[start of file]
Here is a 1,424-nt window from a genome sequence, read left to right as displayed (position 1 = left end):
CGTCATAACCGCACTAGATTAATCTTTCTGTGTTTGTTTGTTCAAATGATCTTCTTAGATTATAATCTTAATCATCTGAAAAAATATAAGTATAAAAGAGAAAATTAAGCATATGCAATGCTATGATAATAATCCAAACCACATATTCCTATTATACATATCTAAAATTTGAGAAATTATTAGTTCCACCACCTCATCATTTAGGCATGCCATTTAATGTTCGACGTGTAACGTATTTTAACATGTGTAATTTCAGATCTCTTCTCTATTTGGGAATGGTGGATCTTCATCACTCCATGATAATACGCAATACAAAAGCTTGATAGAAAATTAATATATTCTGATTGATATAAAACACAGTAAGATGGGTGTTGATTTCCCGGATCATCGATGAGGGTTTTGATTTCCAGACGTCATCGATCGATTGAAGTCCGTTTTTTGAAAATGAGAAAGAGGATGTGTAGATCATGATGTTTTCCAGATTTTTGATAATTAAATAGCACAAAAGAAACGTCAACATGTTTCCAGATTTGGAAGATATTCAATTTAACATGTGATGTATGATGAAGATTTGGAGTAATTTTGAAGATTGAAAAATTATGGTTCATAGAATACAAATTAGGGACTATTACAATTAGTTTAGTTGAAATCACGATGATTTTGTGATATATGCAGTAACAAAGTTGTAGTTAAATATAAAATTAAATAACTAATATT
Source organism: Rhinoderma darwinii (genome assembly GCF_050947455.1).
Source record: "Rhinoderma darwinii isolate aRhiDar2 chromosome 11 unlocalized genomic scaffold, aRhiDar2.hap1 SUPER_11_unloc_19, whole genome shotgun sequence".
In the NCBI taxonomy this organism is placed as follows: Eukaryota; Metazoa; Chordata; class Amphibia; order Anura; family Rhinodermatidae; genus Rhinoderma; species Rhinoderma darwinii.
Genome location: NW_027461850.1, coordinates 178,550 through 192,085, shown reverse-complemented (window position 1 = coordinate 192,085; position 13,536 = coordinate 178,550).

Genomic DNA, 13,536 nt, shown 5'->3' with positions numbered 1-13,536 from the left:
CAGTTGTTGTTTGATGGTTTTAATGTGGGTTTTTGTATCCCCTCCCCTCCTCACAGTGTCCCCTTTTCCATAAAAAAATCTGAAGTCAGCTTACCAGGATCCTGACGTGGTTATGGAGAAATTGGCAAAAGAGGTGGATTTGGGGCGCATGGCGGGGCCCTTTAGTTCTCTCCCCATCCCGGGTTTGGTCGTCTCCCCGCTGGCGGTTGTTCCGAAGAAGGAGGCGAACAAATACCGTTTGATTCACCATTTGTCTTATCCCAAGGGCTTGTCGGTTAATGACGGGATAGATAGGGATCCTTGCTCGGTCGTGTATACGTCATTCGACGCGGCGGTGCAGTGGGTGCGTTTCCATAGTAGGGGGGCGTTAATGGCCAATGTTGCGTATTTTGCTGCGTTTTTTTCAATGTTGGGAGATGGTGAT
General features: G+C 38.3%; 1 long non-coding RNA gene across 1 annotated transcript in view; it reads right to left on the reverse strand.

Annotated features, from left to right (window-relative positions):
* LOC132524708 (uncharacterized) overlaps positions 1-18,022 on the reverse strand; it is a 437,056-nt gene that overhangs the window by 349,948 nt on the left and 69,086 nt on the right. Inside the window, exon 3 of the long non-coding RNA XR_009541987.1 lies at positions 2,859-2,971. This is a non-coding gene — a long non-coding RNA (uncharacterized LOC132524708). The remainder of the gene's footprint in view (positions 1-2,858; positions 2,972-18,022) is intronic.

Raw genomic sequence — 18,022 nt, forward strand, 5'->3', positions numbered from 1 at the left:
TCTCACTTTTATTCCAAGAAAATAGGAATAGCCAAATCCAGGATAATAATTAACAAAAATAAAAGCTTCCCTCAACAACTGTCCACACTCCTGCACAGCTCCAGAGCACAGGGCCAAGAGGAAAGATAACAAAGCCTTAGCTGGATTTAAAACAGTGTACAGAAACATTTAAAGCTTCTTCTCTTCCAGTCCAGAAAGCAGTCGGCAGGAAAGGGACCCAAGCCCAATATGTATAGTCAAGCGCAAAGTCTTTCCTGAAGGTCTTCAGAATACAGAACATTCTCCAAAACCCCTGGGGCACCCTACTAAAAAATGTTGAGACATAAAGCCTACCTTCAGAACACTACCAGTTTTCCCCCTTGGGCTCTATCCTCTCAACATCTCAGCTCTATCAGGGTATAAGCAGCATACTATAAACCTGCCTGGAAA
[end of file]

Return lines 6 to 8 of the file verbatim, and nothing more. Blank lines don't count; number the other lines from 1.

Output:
Genome location: NW_027461850.1, coordinates 178,550 through 192,085, shown reverse-complemented (window position 1 = coordinate 192,085; position 13,536 = coordinate 178,550).

Genomic DNA, 13,536 nt, shown 5'->3' with positions numbered 1-13,536 from the left:
CAGTTGTTGTTTGATGGTTTTAATGTGGGTTTTTGTATCCCCTCCCCTCCTCACAGTGTCCCCTTTTCCATAAAAAAATCTGAAGTCAGCTTACCAGGATCCTGACGTGGTTATGGAGAAATTGGCAAAAGAGGTGGATTTGGGGCGCATGGCGGGGCCCTTTAGTTCTCTCCCCATCCCGGGTTTGGTCGTCTCCCCGCTGGCGGTTGTTCCGAAGAAGGAGGCGAACAAATACCGTTTGATTCACCATTTGTCTTATCCCAAGGGCTTGTCGGTTAATGACGGGATAGATAGGGATCCTTGCTCGGTCGTGTATACGTCATTCGACGCGGCGGTGCAGTGGGTGCGTTTCCATAGTAGGGGGGCGTTAATGGCCAATGTTGCGTATTTTGCTGCGTTTTTTTCAATGTTGGGAGATGGTGAT